Tuesday, October 26, 2010

Anchored Down in Anchorage

After spending the last five months or so in Cordova, I'm back in the big city.  It's quite a transition to be back.  Driving here is the hardest to get used to.  Compared to other cities, Anchorage is relatively mild to drive around, we don't even have any freeways.  However, compared to Cordova, where there isn't even one traffic light, Anchorage might as well be the moon.  I feel like I'm racing around like Mario Andretti, yet cars are passing me like I'm standing still.  And I miss the beauty of Cordova.  But, I don't miss the rain.  Don't get me wrong, it is good to be back, it's just taking some getting used to.

And I have been writing more.  Writing lots, actually.  And reading and writing and  rewriting and rewriting and rewriting.  I'm also pleasantly neurotic now, so I must be making headway as a writer.  I keep thinking "who would ever want to read this shit?"  So, from what I understand from other writers, I'm right on track.  Unless, I am actually right and every word that I have ever uttered is all garbage, then what?  Well, this is when I lie to myself and say it's not that bad and keep writing anyway.  I try to ignore the little voice in my head that tells me, with every letter that I type, that its all horse shit. I continue to ignore that little voice that gets louder, also with every letter I type, until it sounds like Tom Waits is singing with a megaphone and I hope the neighbors don't call the cops on me as I'm sure this voice is real and making quite a ruckus.    But then I think if the cops did come and arrest me, that would be a welcome distraction from this cycle of nonsense I am engaged in.  Oh sure, there are times when I am at peace with all of this, like the other night when I got so drunk I couldn't remember my own name.  I was quite pleasantly oblivious of that little voice then. :)  Anyway, I'll keep typing and keep yelling "Shut-up!" until they come to take me away.

Good news!  I found a mentor.  Though, he doesn't know he is my mentor, unless he reads my blog.  He is an old boss, well, I only worked for him for about 4 days.  It was back in about '94 or '95 when Prince William Sound opened up for herring for the first time since the 1989 Exxon Valdez Oil Spill.  Everyone was all excited and everyone showed up.  Everyone, except, unfortunately, the herring.  It was a total bust and the Alaska Department of Fish and Game shut it down and has not reopened it since.

The boat I worked on was the Quinn Delta and the skipper's name is Mark.  As fate would have it, I bumped into Mark this summer while in Cordova.  I think it was the first time I'd seen him since that dismal herring opener.  We visited and caught up with each other.  Turns out, Mark and his wife Nancy have been sailing all over the place for the past ten years or so and writing about it.  They even sailed around Antarctica. You can check out their blog for yourself at: http://www.krillroye.blogspot.com/.  Its good stuff.  Anyway, I told Mark what I was up to, writing and what not.  Since then he's been kind enough to give me advice on writing, trying to point me in the right direction and the like.  He even did some editing for me!  Check it out.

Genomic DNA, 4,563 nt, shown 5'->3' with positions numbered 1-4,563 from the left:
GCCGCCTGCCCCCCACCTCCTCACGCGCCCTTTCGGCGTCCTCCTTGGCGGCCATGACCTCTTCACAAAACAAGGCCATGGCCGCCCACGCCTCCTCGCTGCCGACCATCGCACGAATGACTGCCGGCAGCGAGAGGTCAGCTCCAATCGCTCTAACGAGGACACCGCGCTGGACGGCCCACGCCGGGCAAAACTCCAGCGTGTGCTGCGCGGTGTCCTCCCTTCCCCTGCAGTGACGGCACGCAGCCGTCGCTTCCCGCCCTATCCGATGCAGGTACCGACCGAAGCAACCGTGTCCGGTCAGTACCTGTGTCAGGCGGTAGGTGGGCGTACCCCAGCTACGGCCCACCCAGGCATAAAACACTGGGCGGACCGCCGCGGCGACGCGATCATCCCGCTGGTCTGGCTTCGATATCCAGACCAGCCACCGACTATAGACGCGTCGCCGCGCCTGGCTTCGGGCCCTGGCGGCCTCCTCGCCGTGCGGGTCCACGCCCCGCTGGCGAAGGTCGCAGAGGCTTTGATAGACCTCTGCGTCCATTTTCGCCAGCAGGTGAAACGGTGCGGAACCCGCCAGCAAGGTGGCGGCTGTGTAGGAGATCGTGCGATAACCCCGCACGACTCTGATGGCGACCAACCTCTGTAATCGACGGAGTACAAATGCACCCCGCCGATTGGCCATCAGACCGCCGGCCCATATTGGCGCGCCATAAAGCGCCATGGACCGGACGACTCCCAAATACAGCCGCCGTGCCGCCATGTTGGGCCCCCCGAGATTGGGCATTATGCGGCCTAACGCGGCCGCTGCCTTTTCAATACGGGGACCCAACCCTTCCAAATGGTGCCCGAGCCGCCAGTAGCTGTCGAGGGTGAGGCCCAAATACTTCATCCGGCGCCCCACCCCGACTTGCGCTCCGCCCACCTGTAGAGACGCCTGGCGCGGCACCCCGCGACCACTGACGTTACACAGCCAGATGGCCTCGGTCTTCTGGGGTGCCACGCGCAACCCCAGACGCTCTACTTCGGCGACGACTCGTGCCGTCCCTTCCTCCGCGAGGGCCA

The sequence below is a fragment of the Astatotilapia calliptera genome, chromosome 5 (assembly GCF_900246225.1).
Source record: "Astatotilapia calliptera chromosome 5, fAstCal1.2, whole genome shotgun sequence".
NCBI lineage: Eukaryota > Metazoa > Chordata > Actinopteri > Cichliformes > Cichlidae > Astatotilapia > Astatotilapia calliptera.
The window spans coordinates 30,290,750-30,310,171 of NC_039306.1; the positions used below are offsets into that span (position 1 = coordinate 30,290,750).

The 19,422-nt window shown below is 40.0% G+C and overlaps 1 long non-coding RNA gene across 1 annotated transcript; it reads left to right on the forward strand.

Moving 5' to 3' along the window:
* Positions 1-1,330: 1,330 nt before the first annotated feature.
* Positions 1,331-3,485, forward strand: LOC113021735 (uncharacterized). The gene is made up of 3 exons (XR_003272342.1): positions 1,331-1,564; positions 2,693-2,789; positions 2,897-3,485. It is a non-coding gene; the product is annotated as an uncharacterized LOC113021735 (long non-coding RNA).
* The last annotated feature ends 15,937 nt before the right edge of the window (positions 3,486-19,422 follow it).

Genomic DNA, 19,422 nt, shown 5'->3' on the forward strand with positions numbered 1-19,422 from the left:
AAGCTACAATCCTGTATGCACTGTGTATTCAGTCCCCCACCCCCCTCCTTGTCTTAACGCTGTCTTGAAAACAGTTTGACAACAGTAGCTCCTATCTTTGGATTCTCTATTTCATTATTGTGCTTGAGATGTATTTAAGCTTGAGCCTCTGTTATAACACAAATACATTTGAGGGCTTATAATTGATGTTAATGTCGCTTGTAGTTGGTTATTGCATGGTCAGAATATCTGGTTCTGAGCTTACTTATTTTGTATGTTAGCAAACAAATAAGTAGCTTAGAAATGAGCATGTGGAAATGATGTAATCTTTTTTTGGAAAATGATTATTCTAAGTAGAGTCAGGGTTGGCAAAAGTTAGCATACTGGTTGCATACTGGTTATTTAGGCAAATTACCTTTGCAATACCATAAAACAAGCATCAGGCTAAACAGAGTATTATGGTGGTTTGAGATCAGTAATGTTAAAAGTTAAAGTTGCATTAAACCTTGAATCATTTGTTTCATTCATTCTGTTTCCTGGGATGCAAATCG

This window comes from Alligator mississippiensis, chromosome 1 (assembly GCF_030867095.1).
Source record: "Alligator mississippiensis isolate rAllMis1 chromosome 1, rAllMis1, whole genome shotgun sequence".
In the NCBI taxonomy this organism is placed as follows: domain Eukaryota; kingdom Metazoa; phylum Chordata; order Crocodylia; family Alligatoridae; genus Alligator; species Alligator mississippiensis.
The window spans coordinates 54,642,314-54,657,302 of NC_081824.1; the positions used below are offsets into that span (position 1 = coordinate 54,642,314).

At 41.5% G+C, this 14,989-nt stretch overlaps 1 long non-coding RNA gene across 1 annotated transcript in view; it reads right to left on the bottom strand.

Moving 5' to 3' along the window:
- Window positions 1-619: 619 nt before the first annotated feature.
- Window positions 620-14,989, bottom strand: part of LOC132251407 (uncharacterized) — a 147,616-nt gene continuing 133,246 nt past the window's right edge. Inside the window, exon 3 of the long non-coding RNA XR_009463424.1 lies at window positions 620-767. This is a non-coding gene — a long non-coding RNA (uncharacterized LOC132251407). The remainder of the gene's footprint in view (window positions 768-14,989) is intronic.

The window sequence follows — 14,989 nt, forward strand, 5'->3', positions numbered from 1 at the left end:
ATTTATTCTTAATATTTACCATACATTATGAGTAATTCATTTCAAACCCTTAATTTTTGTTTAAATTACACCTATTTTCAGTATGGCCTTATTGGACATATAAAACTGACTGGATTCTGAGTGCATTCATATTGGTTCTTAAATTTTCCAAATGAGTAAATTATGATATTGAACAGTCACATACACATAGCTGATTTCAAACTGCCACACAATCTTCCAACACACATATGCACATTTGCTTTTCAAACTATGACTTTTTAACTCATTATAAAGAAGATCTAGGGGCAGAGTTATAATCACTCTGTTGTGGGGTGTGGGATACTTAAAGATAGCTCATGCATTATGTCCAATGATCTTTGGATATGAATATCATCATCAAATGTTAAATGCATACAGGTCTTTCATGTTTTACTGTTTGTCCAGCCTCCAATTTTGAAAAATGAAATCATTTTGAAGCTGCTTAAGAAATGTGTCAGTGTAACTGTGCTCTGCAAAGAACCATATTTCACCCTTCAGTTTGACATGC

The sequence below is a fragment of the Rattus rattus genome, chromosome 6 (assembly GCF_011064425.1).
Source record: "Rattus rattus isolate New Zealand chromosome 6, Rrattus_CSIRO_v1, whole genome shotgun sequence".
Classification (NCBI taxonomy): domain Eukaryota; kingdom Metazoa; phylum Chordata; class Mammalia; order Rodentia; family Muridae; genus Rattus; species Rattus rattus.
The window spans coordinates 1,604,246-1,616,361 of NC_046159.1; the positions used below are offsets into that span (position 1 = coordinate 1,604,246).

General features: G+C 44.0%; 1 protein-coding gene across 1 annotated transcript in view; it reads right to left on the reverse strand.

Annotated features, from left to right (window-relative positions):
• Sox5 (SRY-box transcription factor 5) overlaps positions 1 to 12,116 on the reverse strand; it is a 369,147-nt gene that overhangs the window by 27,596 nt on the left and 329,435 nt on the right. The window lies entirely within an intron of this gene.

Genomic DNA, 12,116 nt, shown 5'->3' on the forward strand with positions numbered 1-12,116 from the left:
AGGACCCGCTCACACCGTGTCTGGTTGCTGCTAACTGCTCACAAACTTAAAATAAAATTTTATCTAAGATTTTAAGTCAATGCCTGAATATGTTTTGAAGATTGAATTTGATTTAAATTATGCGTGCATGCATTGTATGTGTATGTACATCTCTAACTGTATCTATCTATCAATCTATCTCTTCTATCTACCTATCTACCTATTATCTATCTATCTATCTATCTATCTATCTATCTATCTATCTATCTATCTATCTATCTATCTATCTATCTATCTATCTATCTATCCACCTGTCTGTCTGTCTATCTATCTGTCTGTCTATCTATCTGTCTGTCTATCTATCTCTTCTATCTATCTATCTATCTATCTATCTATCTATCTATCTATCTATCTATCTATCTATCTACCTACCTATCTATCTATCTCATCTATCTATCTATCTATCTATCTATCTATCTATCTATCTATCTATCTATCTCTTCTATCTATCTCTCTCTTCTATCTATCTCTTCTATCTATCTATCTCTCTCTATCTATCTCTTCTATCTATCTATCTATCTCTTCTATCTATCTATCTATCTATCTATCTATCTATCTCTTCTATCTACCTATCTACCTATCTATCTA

It’s obscenely early on a Monday morning, what’s likely to be a typical fishing day.  My alarm sounds-off at 4:00 am, but it barely gets in a single ring before I bound from the bed, my feet landing on the cold wooden floor of my tiny rented room at the old abandoned cannery now known as Fisherman’s Camp.  Stumbling around as quietly as possible so as not to disturb my neighbors on the other sides of the paper-thin walls, I gather up the clothes I’d laid out the night before: a blood stained sweatshirt and course brown-duck Carhart jeans, oil stained and rent with holes from battery acid, a product of the endless maintenance that is much of a fisherman’s daily work.  Cold as I pull them on, my simple raiment puts me in the fishing mood as I tip-toe down the dark oiled wood hallway, willing my footsteps to be silent.  Silent not in consideration of my neighbors, but of stealth.  Just as one pulls up the anchor as quietly as possible to steal away from the anchorage, I slip out the door, hoping to leave unnoticed in order to get a head start.

My car, a well traveled ‘82 Subaru with faux zebra-skin seat covers and luminescent stars pasted on the headliner that I’d bought from a sixteen year old girl whose dreams of luxury could never be satisfied by such conveyance, starts instantly with the push of a button.  The faulty ignition switch had long since been replaced by fisherman’s ingenuity.  But my concerted efforts at stealth prove futile.  The engine roars to life, greeting the day’s work through an exhaust system nearly as full of holes as my jeans. I put it in reverse and hear the rumble of the wooden planks of the pier on which the old cannery has stood for decades.  Fearing I’d just awakened the entire camp, I finally turn on to the paved road and head for the harbor in the pitch dark, a full constellation of paste-on stars glowing above my head.  This is the time I love the best because of the stillness. I find it  consuming and comforting.  I pause and savor the tranquil moment, knowing that all too well my world will soon be in constant motion from the instant I step onto my boat until I tie up again secure in my slip.    But for now the succlent moss and trees of the dense forest of Prince William Sound are an eerie, unnaturally dark green.    The town remains still and quiet.  Mount Eccles stands above me on the left, the ocean lies beside me to my right.............